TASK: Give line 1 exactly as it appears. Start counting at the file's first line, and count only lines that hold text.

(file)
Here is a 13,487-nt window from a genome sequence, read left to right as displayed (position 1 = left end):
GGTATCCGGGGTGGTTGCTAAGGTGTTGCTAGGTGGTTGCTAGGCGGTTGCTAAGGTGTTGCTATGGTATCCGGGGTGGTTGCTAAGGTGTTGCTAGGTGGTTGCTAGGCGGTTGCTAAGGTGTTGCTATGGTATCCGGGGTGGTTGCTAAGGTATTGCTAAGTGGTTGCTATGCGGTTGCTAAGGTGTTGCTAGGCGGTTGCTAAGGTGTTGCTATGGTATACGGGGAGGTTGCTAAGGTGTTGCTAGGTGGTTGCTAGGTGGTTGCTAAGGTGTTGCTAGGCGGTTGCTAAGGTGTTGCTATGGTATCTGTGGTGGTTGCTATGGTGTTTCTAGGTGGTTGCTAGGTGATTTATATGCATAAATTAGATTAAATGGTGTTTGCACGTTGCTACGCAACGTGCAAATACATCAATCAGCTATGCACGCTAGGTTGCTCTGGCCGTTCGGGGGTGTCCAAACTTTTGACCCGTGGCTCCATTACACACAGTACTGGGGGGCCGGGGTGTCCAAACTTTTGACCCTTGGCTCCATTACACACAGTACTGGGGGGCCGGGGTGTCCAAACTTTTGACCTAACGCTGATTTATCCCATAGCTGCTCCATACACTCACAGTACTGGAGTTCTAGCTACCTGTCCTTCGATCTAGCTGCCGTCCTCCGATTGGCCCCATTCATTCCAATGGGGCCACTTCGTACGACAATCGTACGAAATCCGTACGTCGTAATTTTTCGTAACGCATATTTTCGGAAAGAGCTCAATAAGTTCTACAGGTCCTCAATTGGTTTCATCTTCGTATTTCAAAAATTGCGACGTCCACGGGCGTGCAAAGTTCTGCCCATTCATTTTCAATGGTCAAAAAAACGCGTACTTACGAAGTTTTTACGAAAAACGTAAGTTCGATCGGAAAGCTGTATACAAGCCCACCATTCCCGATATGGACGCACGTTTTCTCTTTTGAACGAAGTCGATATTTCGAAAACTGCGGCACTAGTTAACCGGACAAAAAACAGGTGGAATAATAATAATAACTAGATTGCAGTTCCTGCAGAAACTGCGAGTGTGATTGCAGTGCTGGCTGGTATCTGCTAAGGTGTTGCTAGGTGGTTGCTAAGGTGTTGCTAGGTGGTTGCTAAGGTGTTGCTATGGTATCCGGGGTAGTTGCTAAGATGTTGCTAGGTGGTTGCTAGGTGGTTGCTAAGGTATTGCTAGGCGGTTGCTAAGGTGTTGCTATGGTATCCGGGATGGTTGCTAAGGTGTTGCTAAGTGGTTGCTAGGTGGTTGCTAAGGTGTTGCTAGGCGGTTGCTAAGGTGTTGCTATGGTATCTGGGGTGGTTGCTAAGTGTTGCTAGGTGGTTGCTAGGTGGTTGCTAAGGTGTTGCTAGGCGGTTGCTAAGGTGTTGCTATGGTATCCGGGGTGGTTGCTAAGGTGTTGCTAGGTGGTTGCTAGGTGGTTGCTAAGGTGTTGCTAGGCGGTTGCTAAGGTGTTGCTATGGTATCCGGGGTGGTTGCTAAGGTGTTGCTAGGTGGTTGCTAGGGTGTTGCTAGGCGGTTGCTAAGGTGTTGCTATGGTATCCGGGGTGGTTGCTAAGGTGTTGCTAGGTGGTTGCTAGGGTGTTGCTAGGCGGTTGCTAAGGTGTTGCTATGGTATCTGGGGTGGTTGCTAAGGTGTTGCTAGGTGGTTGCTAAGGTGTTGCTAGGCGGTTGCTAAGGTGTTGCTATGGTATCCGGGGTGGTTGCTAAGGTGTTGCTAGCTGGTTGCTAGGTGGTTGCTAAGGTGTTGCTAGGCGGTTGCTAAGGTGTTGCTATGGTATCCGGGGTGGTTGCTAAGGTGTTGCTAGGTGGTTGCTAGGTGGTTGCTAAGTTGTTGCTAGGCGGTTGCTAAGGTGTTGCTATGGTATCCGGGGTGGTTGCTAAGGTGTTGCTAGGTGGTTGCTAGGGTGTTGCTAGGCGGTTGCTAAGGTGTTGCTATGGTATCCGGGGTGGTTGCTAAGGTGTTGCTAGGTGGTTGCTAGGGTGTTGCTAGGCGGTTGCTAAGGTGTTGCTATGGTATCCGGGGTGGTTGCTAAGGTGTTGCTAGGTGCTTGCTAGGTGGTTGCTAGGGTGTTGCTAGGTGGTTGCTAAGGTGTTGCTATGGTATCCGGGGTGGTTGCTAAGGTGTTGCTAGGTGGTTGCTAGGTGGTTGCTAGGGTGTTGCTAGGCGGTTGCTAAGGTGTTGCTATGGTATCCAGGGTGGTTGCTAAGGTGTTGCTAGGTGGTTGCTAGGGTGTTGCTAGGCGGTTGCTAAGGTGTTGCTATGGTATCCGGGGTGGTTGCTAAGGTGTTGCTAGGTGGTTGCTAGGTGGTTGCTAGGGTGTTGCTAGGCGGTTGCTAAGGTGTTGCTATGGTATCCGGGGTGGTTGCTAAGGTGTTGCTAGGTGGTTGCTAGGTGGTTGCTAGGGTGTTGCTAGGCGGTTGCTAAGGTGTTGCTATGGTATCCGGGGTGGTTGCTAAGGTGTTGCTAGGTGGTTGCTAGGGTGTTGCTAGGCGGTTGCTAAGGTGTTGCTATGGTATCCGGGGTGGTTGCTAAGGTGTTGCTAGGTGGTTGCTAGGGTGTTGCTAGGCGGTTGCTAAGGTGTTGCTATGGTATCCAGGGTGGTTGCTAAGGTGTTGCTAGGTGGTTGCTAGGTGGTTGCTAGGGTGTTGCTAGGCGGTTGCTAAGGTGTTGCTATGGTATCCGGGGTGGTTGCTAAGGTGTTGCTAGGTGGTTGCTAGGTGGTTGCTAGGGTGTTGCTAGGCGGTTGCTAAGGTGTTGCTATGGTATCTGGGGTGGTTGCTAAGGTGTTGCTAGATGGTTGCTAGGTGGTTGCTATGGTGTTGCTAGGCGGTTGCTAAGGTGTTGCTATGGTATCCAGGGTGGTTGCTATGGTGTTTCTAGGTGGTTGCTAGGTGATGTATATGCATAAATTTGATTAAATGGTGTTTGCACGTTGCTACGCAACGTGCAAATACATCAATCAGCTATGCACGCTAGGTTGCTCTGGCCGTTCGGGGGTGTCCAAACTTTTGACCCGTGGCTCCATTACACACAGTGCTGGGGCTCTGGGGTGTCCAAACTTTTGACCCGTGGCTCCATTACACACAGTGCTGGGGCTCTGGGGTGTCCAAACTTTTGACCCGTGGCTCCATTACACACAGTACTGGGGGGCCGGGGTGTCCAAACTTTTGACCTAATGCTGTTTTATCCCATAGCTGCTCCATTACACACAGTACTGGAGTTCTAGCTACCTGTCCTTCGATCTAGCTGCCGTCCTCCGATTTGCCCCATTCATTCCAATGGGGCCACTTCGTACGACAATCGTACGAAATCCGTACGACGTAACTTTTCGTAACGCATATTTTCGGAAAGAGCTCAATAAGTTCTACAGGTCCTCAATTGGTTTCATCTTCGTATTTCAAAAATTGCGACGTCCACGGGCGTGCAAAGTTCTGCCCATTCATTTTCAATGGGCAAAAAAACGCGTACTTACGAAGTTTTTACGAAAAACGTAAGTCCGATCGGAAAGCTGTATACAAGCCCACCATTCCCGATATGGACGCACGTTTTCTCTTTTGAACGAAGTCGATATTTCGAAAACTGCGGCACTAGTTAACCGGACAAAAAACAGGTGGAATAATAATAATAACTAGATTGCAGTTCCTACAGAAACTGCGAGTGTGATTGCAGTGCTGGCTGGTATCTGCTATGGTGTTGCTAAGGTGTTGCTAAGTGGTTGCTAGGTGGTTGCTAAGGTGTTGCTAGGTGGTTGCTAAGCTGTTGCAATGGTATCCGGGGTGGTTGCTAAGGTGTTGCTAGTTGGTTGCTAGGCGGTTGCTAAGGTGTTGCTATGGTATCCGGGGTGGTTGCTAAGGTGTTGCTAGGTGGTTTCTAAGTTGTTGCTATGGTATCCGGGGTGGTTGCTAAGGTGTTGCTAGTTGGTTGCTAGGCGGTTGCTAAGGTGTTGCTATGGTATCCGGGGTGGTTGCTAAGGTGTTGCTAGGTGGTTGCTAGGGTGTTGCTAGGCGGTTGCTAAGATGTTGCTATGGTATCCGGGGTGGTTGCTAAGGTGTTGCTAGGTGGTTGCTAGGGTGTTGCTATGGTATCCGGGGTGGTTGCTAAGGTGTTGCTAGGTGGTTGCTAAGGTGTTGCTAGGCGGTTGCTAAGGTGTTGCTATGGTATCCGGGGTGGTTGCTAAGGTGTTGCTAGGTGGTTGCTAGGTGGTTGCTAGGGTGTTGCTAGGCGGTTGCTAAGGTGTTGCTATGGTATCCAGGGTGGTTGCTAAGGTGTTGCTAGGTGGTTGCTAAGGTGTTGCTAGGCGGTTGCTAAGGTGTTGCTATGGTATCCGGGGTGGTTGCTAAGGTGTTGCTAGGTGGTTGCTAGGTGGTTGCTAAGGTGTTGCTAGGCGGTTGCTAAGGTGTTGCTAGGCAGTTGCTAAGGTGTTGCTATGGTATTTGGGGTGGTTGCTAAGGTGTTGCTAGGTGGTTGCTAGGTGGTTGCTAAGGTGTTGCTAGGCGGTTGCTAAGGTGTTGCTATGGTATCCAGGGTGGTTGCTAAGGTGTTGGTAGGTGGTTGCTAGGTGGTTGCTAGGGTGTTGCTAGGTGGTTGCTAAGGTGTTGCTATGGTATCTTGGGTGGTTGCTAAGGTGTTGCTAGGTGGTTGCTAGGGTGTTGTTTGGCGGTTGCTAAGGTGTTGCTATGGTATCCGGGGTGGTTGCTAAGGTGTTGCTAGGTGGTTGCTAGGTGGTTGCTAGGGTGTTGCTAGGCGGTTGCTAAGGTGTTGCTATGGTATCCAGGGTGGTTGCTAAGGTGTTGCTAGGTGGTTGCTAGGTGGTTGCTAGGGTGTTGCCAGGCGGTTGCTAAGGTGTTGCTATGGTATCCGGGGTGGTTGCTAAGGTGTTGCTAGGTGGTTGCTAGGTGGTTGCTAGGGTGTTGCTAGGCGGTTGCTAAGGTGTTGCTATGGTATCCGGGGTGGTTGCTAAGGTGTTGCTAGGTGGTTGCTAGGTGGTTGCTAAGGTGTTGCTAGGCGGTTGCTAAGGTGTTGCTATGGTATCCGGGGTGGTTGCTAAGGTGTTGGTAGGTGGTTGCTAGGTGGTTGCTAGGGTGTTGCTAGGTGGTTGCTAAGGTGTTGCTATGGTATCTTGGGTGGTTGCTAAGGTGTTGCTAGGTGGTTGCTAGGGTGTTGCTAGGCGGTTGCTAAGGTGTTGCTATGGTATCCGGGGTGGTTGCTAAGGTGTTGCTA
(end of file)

Here is a 13,487-nt window from a genome sequence, read left to right as displayed (position 1 = left end):